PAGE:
And we know why we must be so diligent, though we may not always admit it or readily agree to it.  Though things may seem fine in our own backyards or in our own private worlds or in our private pews in a half-empty church, things clearly are not fine.  Things are not fine in a half-empty church.  Things are not fine in a divided community.  Things are not fine in a dangerously divided nation at war within itself. 

Our country is in dire spiritual straits, and no politician is going to concern himself or herself with the spiritual well-being of the nation.  Not one.  Probably especially not those who carelessly and casually toss the Holy Name about.  Legislation cannot fix all what is wrong with this country and for this reason alone: legislation comes from human ideas reached by compromise with opposing ideas.  Our God does not compromise for the well-being of His people nor will He be restricted in His glory by people or laws or courts that defy His Word.

If we really believe our God will not be stifled by human action or indifference, we are forced to ask ourselves this question: whom will we go along with?  Who has the better idea?  Will we play along with the secular culture so we may protect our property, our jobs, or our standing in the community?  Will we remain silent in our indifference while human ideas have created and seek to expand this despicable act of infanticide known as abortion? 

Will we remain silent as we now suspect a leading agent of that horrific idea is not only selling the parts of discarded little bodies brutally and painfully murdered - but is doing it with our financial support through state and federal grants?  Will we be silenced and stilled by a culture that now seems to dare us to speak aloud AND act boldly yet compassionately in the Holy Name?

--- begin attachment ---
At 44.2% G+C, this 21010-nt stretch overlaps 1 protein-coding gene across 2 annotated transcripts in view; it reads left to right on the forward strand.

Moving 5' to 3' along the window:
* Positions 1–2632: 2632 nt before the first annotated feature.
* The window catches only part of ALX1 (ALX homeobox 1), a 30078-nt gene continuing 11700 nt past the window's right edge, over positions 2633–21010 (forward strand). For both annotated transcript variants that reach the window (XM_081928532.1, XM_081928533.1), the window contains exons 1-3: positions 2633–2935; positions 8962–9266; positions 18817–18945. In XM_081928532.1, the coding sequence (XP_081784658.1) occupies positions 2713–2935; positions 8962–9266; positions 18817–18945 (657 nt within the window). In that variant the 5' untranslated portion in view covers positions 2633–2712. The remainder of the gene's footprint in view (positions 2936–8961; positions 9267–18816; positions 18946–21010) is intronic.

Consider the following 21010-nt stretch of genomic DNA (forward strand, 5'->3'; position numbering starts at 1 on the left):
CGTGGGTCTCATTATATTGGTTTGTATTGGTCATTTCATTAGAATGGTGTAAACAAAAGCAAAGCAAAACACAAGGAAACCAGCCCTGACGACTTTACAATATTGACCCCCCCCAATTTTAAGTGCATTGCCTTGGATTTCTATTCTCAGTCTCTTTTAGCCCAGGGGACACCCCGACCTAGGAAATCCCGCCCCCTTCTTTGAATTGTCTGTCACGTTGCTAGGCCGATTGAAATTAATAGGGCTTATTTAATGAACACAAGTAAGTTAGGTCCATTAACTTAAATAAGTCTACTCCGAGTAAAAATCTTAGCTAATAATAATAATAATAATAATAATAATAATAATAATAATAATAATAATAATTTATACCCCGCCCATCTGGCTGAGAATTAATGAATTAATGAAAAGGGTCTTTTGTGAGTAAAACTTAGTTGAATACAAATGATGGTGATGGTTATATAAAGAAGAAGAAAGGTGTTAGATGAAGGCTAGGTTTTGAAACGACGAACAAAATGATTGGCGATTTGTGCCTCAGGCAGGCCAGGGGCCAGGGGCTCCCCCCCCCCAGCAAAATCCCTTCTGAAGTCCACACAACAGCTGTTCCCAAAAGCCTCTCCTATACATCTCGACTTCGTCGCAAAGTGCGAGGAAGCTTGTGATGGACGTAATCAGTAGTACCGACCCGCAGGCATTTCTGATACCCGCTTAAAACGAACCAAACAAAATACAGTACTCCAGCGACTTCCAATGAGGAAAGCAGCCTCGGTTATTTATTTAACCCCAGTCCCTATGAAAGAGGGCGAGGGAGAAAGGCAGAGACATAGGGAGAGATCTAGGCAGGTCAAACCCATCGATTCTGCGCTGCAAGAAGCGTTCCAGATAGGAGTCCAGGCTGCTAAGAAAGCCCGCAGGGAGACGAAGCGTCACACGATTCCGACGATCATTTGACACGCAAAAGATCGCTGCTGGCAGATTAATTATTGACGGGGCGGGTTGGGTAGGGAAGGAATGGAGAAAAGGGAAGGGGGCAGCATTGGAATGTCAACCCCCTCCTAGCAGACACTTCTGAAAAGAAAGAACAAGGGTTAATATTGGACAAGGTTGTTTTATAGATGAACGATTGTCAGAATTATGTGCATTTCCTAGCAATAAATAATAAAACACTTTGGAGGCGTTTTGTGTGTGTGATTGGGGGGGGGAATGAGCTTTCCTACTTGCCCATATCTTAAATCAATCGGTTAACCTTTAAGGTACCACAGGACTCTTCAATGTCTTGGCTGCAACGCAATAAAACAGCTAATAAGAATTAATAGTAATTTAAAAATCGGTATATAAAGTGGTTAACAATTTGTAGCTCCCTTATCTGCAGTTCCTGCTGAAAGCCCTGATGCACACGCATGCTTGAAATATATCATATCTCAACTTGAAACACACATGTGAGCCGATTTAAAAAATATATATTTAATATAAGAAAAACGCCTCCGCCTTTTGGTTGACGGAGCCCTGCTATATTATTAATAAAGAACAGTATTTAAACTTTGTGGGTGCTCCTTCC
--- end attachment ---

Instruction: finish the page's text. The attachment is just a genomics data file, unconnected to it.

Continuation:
St. Stephen (Acts 7:51-53) refused to be silenced, especially when directly confronted; and by his boldness he changed lives.  Yet when the council challenging Stephen got their drawers in a knot when confronted with the Truth, rather than to find their place in The Story which Stephen recited faithfully from the beginning, they had decided to hold fast to a story they had already created for themselves.  They had their own ideas, and they were willing to believe their own lies in order to protect themselves - even at the expense of a man’s life.

Jesus declares that if this is so, if we have truly been fearfully silenced and stilled and have become indifferent accomplices of death by proxy (by whatever means of death, whether spiritual or physical), then we are afraid of the wrong things and our immortal souls are in danger because we are more afraid of being unpopular than we are of being unfaithful.

“Beware the yeast of the Pharisees”, our Lord warns.  For us today, we might take caution to beware the yeast of the popular culture.  For everything we try to hide, such as our fidelity to The Lord, it will one day be exposed – and we will be forced to choose sides.  And yet even as Jesus tells us to “fear Him who … has authority to cast into hell”, our Lord still tells us to “be unafraidfor you are of more value than the sparrows” The Lord equally provides for.    

We are not always going to get it right, whatever “it” may be, because we cannot escape our humanness.  Even in our prayers we can be easily led away by our random thoughts.  This is why prayer must be a disciplined corporate and private practice; it does not come easily or naturally.  Yet it is by diligent prayer coupled with Scripture study in which we find out what is truly on our Lord’s mind.  It is in our due diligence – rather than our own well-intended ideas – by which we find the courage to stand once and for all time with Him, for Him, and in Him.  And we will be, by The Lord’s mercy alone, “unafraid” to face a hostile world.  For the Church there can be no better idea.  Amen.

Friday, July 17, 2015

A Thought for Friday 17 July 2015

“O, how I love Your Law!  It is my meditation all the day.  You, through Your commandments, make me wiser than my enemies; for they are ever with me.  I have more understanding than all my teachers, for Your testimonies are my meditation.”  Psalm 119:97-99 NKJV

Psalm 119 is the longest of the psalms (176 verses), but that is not what is so remarkable.  What is remarkable is that the psalmist puts so much thought and effort and zeal into praising The Lord for His Word, the “Law”, the “Torah” (the psalmist is not praising only the Ten Commandments; the “Torah” is much bigger than that!).  But why?  Christianity has come close to suggesting the “Law” (again, the entire “Torah”) no longer has meaning for the Church in the light of the New Testament, the New Covenant (we do know we are very selective in which verses we will embrace!).  I submit, however, that the New Covenant has no depth, no real context or meaning apart from “Torah”, the “Word”; for St. John said it best: “The Word became flesh and dwelt among us”.  Not a “new” word; THE Word.